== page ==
In Failure, Fear, Resilience

Does this situation sound familiar? You want to really go for that promotion but you don’t think you’re quite ready so you don’t raise your hand. You’ve been thinking about pursuing an entrepreneurial venture but are afraid of losing the steady paycheck so you don’t take the next step toward your dream. Your company offers you a challenging global assignment, but you’re not sure how you’ll navigate that so you say “No”. You want to really go after a big client but are afraid to ask for the business.

Our fears stop us from stepping outside our comfort zone. All growth toward our own highest potential lies outside of our comfort zone. What to do? Face your fears. I got to know fear pretty well as I faced the prospect of giving up a 20-year career and steady paycheck to start my own business at the height of the recession. I can honestly say that a year and half into my business, I still have my fears (including moments of utter panic). Here are some leadership practices I pursue so that I can still have my fears but they no longer have me!

Here are the five leadership practices you can try:

1) Recognize your fears as just that.  Many times we hide our fears and shroud them with rationalizations such as “I’m just not ready for that”, “I would prefer to have greater stability”, “I have other priorities right now”, “I cannot really afford to do this right now”. All of the above may be true. This is an invitation to look underneath all of these rational explanations and just check in with yourself to see if fear is underlying these explanations. If so, just acknowledge it. Don’t beat yourself up about it. Fear is completely normal. Fear is programmed into our brains as a survival mechanism. Congratulations, you’re now a card-carrying member of the human race! Think of it like this: If you are prone to heartburn, does this stop you from eating your favorite piece of pizza? Not. That’s all fear is. Just something we’re all prone to.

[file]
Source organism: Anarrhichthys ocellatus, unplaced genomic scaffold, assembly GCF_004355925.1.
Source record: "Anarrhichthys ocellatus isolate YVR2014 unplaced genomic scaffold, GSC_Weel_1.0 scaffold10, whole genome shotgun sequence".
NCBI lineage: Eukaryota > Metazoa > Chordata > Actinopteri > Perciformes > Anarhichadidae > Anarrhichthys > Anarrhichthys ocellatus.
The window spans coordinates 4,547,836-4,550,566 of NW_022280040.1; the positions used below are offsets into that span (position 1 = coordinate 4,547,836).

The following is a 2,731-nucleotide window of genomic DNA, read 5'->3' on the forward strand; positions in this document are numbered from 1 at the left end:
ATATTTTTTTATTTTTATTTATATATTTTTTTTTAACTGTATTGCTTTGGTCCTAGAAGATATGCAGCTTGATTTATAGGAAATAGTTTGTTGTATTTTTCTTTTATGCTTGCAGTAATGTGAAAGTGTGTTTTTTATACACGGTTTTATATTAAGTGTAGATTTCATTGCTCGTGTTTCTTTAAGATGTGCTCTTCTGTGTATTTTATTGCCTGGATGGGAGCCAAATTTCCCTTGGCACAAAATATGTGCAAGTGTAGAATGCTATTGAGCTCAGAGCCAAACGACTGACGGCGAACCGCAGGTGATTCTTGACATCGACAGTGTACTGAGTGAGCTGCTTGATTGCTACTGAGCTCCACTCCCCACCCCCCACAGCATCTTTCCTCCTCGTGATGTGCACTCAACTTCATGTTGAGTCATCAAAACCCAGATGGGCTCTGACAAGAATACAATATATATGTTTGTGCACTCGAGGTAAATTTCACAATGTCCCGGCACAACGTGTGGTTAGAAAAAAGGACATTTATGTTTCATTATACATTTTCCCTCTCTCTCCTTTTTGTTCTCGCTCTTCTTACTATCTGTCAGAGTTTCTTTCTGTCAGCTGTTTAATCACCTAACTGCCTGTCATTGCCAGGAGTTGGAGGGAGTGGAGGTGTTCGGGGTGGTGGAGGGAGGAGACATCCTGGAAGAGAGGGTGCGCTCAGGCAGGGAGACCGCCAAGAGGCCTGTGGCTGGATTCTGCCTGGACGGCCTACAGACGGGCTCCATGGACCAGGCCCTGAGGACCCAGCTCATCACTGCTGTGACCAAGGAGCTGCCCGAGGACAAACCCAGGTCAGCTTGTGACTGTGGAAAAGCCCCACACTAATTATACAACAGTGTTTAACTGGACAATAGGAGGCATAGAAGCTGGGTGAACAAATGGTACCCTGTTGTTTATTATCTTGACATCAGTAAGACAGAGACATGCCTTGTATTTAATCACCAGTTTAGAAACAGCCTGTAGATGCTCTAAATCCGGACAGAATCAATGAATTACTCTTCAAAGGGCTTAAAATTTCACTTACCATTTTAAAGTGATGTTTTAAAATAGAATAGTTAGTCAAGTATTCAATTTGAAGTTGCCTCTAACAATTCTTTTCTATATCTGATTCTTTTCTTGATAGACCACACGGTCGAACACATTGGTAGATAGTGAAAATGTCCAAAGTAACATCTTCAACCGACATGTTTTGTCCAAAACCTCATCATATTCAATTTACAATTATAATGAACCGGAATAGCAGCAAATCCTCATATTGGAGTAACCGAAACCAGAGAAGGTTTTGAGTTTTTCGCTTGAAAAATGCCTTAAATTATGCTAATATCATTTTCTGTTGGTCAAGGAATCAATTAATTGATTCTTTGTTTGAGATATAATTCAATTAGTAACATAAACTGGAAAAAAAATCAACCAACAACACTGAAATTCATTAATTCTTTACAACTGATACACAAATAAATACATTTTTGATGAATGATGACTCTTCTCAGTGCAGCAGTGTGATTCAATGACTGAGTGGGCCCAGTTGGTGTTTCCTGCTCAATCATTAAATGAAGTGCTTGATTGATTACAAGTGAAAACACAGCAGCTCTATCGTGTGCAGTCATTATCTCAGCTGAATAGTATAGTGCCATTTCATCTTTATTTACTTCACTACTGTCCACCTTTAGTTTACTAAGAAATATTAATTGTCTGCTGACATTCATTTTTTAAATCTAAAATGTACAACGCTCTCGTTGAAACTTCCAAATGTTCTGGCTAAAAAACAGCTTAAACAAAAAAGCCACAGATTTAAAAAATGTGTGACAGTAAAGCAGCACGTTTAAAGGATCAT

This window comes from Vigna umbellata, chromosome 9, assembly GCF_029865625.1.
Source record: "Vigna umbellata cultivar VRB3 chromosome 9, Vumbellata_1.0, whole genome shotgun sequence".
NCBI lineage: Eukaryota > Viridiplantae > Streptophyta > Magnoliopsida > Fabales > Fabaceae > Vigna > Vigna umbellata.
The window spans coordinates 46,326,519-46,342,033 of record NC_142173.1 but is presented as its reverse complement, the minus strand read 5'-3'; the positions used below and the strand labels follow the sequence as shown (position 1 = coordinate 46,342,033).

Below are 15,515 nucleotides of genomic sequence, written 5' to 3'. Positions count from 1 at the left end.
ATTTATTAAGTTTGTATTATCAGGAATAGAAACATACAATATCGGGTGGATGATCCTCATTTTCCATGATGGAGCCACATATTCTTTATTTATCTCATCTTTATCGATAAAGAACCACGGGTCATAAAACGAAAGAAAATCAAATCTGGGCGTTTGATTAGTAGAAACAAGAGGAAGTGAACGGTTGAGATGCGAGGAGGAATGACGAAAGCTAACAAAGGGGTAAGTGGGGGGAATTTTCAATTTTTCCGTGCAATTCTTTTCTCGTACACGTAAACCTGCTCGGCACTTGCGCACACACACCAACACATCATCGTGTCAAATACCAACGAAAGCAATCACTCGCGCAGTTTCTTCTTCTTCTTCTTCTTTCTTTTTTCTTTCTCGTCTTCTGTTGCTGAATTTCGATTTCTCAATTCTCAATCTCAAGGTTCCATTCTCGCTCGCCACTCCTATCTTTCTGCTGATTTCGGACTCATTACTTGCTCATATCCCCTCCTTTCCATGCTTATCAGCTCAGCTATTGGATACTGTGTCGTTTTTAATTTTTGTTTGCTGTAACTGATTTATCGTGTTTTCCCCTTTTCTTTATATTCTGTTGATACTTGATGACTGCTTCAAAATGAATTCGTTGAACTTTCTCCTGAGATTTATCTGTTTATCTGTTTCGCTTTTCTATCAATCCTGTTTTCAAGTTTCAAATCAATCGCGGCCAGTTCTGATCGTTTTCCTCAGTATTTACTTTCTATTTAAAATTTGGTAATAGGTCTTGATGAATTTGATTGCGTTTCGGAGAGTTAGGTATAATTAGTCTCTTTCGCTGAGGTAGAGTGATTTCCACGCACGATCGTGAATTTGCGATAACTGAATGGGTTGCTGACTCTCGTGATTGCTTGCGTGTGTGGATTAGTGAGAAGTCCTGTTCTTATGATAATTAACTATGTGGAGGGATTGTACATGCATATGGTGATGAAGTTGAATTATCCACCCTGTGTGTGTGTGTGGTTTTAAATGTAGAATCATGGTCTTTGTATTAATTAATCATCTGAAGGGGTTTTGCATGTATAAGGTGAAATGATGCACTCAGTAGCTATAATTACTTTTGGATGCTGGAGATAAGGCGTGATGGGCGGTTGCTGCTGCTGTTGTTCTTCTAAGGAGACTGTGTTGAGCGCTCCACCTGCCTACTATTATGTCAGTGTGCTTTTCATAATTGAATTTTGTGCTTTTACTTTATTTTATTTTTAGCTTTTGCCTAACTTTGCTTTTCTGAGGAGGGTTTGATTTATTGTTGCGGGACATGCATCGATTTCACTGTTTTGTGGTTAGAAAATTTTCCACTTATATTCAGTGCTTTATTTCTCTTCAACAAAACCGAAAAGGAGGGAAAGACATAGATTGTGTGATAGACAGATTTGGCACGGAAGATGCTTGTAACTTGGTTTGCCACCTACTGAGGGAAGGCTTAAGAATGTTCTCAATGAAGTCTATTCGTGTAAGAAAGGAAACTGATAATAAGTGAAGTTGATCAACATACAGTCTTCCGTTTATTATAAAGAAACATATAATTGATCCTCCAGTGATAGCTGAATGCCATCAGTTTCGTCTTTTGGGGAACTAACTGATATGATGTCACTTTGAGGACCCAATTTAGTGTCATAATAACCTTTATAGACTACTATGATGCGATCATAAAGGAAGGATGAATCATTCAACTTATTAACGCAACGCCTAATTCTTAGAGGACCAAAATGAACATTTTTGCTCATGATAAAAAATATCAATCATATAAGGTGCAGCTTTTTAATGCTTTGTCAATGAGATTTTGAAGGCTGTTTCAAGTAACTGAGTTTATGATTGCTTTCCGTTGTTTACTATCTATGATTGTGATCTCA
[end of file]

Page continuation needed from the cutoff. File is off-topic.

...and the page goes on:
2) Befriend your Fears. Most of us are ashamed of our fears so we tend to avoid thinking about them. Here’s a different idea. Get to know them. Come up with nick-names for them. Our fears have a lot of wisdom to share with us that can help us get self-aware so we can be more empowered in our choices. Bring curiosity to them. Invite them over for dinner.  Have them stay for dessert. If you are journaling which I highly recommend for all my executive coaching clients, then write about your fears. Here’s what that dinner dialogue with your Fear might look like:

You: “I’m afraid to ask for that next promotion.”

Fears: “Ok, cool insight! Nice job (insert your name here).”

You: “Why am I afraid Fear?”

Fear: “Well, you don’t want to fail and then everyone will think you’re an idiot.”

You: “Yes, you’re right about that. I definitely don’t want to look like an idiot. Cool insight Fear!”

Fear: “Thanks, can I get another helping of dessert?”

You: “Sure. Help yourself. But as you’re digging into that chocolate cake, I’d like to dig deeper.  Why would I think I would fail?”

Fear: “Well remember that time in 4th grade when you were excited and raised your hand in Mrs. Jones class? She asked you to come to the board and solve that math problem and you couldn’t do it. The whole class laughed and you thought you were an idiot to raise your hand.”

You: “Yes, well I had forgotten about that.”

Fear: “Or so you thought.”